Guide to home refrigeration and the correct storage of cooked and fresh food items.

It is fair to say that our everyday lives would be completely different if someone had not invented the refrigerator. We would have to spend a lot more of our time in the kitchen and a considerable amount of our time shopping for food.

The refrigerator is a machine that keeps our food cold, at a temperature where bacteria grows at a minimal rate, and therefore preserves our food for much longer. Before the refrigerator was invented people used to keep food cold in cellars or in underground caves lined with snow or ice (if available). Otherwise, food was preserved using other methods such as smoking, salting, pickling or drying. Most of these methods of food preservation have been around since the time of the Roman Empire or before.

How a refrigerator works

The main function of the refrigerator is to keep fresh and perishable foods from spoiling as quickly due to the rapid growth of bacteria. This is attained when food is kept at a temperature that is lower than 40°F (4°C).

Without a refrigerator fresh milk would perish within hours, as would fresh meat or fish, if kept at room temperature.

A refrigerant gas such as ammonia or chlorofluorocarbon (CFC) is compressed and cooled so that it turns into a liquid. The liquid is then evaporated, a process that requires energy or heat from the surrounding area. The heat is drawn from the inside of the refrigerator, which thus loses energy, therefore decreasing the temperature inside that area. The whole process then starts again once the liquid becomes a gas and this is how the temperature of the refrigerator is maintained.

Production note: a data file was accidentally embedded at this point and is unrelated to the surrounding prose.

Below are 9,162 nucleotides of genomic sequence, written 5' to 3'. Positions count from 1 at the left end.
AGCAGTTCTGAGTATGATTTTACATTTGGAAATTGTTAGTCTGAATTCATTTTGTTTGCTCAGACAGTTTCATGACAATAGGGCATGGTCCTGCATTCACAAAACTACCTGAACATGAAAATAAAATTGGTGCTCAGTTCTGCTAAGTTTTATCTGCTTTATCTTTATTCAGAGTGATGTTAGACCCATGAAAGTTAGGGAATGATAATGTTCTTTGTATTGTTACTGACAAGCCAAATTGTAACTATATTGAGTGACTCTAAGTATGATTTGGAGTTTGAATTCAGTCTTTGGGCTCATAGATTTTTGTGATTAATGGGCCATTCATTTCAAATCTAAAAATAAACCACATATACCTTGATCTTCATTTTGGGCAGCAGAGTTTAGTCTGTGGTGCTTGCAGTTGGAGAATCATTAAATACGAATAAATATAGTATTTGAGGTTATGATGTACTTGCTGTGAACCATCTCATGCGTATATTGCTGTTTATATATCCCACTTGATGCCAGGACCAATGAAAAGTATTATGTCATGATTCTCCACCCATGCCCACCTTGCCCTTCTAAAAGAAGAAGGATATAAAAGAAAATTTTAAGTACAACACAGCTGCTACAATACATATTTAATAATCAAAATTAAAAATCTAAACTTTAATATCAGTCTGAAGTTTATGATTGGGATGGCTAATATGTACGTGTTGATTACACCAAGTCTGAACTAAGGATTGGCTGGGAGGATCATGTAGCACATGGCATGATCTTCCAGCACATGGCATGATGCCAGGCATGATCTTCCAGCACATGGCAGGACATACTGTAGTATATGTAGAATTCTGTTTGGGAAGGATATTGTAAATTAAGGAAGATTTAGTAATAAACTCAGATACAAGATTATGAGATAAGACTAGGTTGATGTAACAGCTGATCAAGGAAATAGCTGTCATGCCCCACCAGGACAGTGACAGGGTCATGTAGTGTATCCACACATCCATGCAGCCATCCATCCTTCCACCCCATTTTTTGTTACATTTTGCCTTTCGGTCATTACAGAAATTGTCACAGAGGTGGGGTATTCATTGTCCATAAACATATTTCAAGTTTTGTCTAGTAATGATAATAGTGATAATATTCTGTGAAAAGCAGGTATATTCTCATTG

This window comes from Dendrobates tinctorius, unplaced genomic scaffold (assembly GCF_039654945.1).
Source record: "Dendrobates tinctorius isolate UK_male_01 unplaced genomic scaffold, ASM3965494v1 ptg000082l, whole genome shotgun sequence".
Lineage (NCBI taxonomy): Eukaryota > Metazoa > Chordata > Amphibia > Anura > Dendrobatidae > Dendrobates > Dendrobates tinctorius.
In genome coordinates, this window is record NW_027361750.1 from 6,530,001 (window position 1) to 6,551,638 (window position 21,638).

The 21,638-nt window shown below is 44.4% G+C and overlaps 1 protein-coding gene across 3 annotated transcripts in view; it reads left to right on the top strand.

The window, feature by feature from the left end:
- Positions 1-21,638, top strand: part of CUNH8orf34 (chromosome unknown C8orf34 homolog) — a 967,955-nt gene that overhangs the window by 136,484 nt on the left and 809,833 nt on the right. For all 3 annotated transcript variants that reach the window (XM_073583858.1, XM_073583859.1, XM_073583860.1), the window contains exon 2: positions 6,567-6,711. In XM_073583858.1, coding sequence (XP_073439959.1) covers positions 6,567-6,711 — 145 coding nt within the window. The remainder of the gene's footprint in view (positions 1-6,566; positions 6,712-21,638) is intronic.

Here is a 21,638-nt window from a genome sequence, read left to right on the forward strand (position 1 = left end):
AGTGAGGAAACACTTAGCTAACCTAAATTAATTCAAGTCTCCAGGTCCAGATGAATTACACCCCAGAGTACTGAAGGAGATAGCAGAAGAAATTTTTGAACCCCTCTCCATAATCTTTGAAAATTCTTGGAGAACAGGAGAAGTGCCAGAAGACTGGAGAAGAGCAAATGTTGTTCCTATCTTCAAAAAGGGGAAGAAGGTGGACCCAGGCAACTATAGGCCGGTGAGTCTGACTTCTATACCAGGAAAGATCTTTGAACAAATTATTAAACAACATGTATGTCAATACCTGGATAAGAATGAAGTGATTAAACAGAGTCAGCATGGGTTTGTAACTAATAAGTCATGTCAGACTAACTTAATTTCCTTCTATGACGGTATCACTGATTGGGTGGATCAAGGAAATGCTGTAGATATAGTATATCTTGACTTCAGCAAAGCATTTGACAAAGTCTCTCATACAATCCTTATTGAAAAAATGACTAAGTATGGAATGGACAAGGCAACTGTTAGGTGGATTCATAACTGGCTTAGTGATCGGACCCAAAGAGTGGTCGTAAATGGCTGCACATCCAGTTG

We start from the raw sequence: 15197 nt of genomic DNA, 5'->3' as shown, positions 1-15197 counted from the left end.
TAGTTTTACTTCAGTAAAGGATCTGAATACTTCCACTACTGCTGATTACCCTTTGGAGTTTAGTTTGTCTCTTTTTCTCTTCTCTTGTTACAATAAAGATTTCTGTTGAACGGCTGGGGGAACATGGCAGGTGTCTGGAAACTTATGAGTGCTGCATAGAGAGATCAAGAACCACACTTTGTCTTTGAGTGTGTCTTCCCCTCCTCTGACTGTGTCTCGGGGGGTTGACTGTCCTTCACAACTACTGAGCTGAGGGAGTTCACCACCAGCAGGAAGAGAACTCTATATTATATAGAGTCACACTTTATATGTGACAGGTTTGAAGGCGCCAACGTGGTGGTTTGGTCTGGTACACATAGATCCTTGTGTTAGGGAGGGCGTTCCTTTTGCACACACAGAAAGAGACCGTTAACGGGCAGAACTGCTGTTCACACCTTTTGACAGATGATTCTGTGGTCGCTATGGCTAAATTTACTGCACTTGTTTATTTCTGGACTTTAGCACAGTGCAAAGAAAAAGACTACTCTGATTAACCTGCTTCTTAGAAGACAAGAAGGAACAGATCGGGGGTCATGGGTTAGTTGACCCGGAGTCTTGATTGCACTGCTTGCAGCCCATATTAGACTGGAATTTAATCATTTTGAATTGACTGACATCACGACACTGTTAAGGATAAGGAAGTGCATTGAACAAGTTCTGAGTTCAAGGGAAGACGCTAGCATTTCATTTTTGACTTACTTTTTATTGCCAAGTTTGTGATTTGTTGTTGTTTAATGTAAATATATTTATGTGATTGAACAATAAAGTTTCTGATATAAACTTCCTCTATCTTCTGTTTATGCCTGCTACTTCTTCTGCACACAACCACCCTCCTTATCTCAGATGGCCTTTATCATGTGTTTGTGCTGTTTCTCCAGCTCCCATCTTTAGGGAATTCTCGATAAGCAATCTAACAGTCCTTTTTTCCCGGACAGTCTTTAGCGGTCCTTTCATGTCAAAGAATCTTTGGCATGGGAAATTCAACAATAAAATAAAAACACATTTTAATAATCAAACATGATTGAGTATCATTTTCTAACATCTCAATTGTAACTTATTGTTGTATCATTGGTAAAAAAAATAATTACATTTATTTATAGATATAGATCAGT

The normal temperature of a refrigerator is between 1°C - 5°C (-34°F - -41°F). Anything lower than this and it would be too cold and cause the contents of the fridge to freeze, whilst anything higher would mean that bacteria would multiply quicker and food would get spoilt faster.

The coldest area of the fridge is at the top, just under the chill tray or the freezer section and the warmest area is at the bottom, in the crisper drawers where vegetables should be stored and on the inside of the fridge door.

The refrigerator door should be kept closed at all times and should only be kept open for the shortest amount of time possible. Leaving the fridge door open or frequently opening and closing it will cause the temperature inside to rise, as warm air is being drawn in all the time, therefore making the fridge work harder and use up more energy and electricity to lower the temperature back down to where it should be.

Bacteria and food

There are different types of bacteria that can contaminate food but not all lead to illness.